Andheri's newly opened Pan-Asian restaurant, Trikaya, introduces food lovers to the age-old Southeast Asian staple of the Hot Pot found all over the streets of Singapore and China and in restaurants as a popular communal dining experience
With a vivid memory of watching legendary gourmand Anthony Bourdain on TV, devouring meat dipped in a fiery red broth -- the Hot Pot -- with towel in hand, furiously wiping his spicy meat sweats, we walked into Trikaya not knowing what to expect from this traditional Asian recipe.
The Hot Pot is an experience in itself. The meat and vegetables sizzle
and cook in a stock at your table, before your very eyes
Bathed in chic and minimal contemporary d �cor, an al fresco section and a stylish indoor bar, Trikaya's interiors fall into the new-age, fuss-free group of restaurants where it's okay to come wearing your Friday best or your Sunday flip-flops. The dramatically carved-out wooden ceiling that extends from the floor to the ceiling shrouds the whole restaurant in a cosy calmness, and we were instantly at ease about our meal ahead.
This is Trikaya's second outpost in the country; the first one opened in Pune in 2009 and includes a mix of Asian and Indian cuisines. The Mumbai menu is entirely Pan-Asian, with a dominance of Thai and Indonesian specialties and an assortment from Singapore, Cambodia, Japan, China and Malaysia. Apart from the Hot Pot, the Hainan Chicken Rice, another Singapore classic, and Oysters, are signature dishes at Trikaya rarely found in other restaurants.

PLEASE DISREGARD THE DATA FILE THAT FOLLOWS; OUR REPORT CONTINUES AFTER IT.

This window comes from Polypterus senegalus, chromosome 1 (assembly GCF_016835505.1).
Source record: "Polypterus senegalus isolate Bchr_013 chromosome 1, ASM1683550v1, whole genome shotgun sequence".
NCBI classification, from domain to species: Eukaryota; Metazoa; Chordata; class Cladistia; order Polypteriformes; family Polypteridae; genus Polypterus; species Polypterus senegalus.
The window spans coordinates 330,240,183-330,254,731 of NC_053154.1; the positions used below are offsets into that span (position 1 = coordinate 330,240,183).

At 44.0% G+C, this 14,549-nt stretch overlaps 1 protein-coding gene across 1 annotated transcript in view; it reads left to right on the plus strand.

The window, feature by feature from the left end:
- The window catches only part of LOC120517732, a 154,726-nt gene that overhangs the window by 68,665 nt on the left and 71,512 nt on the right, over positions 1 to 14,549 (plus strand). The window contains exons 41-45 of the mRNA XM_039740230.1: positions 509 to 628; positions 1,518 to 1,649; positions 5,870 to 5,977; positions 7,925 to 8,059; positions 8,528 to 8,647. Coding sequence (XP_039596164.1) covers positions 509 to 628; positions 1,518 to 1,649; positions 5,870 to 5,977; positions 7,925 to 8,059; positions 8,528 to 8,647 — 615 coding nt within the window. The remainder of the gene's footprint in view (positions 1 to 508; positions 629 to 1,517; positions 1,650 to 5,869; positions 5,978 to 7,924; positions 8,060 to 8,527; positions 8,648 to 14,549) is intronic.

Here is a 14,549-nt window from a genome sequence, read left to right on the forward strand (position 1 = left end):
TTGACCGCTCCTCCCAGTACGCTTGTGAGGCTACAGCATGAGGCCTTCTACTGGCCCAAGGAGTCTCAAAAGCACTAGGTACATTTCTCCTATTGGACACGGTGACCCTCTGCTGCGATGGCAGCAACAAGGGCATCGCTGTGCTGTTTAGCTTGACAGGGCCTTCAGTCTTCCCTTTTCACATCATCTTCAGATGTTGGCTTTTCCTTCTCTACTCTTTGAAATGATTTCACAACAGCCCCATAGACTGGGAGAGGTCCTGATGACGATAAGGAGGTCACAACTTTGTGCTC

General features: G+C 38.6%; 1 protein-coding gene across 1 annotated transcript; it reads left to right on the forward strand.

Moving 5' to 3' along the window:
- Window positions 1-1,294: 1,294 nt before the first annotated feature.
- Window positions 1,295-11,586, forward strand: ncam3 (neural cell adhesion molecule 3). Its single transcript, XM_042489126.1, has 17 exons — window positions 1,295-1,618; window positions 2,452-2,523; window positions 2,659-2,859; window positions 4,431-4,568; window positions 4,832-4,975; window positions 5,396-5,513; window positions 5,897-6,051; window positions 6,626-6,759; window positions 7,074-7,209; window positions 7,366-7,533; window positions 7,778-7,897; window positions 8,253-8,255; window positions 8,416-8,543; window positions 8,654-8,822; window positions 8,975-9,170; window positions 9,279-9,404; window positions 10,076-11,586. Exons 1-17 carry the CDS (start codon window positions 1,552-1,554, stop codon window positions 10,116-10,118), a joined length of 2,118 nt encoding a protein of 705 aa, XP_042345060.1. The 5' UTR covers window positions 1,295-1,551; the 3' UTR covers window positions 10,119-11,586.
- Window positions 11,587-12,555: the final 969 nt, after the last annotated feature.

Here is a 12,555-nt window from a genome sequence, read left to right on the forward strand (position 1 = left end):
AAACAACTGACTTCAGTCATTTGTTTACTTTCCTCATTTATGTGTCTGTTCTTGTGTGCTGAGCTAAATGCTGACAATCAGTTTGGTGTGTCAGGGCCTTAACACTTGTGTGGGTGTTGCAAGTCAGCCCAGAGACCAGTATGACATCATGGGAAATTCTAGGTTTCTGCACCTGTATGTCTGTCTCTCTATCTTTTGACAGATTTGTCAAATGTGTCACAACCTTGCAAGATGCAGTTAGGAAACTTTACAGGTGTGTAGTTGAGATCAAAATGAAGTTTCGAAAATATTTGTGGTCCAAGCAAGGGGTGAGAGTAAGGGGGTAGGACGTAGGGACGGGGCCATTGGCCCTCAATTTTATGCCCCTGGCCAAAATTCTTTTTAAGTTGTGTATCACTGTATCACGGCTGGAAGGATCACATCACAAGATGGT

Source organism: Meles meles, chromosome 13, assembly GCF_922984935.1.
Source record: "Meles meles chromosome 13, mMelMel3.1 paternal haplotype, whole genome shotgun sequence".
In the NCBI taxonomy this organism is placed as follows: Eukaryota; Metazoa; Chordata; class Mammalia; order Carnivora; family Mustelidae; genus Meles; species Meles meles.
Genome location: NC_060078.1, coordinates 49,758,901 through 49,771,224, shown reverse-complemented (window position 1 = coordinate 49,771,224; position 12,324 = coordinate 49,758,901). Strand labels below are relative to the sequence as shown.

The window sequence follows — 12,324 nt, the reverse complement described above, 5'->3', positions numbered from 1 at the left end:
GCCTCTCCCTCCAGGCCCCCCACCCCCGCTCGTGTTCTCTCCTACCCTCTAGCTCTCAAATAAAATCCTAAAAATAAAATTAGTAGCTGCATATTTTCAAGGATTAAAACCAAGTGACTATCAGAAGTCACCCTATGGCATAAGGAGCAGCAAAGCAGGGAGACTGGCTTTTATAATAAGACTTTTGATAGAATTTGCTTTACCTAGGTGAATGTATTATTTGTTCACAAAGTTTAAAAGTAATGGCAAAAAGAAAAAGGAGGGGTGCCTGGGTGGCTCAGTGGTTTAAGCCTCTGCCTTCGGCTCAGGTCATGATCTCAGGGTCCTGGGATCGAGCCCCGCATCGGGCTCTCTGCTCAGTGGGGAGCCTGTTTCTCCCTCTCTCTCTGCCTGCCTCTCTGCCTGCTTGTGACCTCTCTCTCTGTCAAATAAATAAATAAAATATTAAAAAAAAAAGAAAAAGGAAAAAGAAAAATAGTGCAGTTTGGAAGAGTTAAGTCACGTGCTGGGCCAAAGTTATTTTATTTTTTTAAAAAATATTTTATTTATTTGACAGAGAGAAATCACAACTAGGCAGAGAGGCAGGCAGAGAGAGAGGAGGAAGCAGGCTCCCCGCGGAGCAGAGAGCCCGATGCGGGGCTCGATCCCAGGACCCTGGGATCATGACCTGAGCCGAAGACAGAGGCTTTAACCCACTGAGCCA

Make way for the Hot Pot
Nothing but steaming hot chicken or vegetable stock served with an assortment of half-steamed thinly-sliced meat and seafood, veggies or a salad, noodles and rice, and a spread of different sauces such as sesame oil, oyster sauce, chilli sauce, chilli vinegar and soya sauce, among other options, the Hot Pot is available for Rs 800 and restricted to one person.
The story goes that the Hot Pot was created by Mongolians. Apparently, during war in the desert, they turned their shield upside down like a wok and cooked whatever wild animals they hunted in the desert. They ate it piping hot to protect themselves from the harsh winter in the desert. But slowly, most regions in Asia adapted the Mongolian Hot Pot in their culture and the popular varieties include the Chinese, Korean and Japanese versions.
After much argument over how it is meant to be a shared dining experience and that one can serve two-four patrons, Trikaya staff let us share one portion without charging each patron separately. Apart from this initial hindrance, the Hot Pot experience was as authentic as it's known to be.
"The Hot Pot is a very healthy and complete meal by itself, starting with the stock, which is eaten like a soup first, followed by the salad and then the meats with the rice or noodles," says Joy Bhattacharya, executive chef at Trident Nariman Point, that has been conducting a Hot Pot or Steam Boat festival every year since two years in the month of May.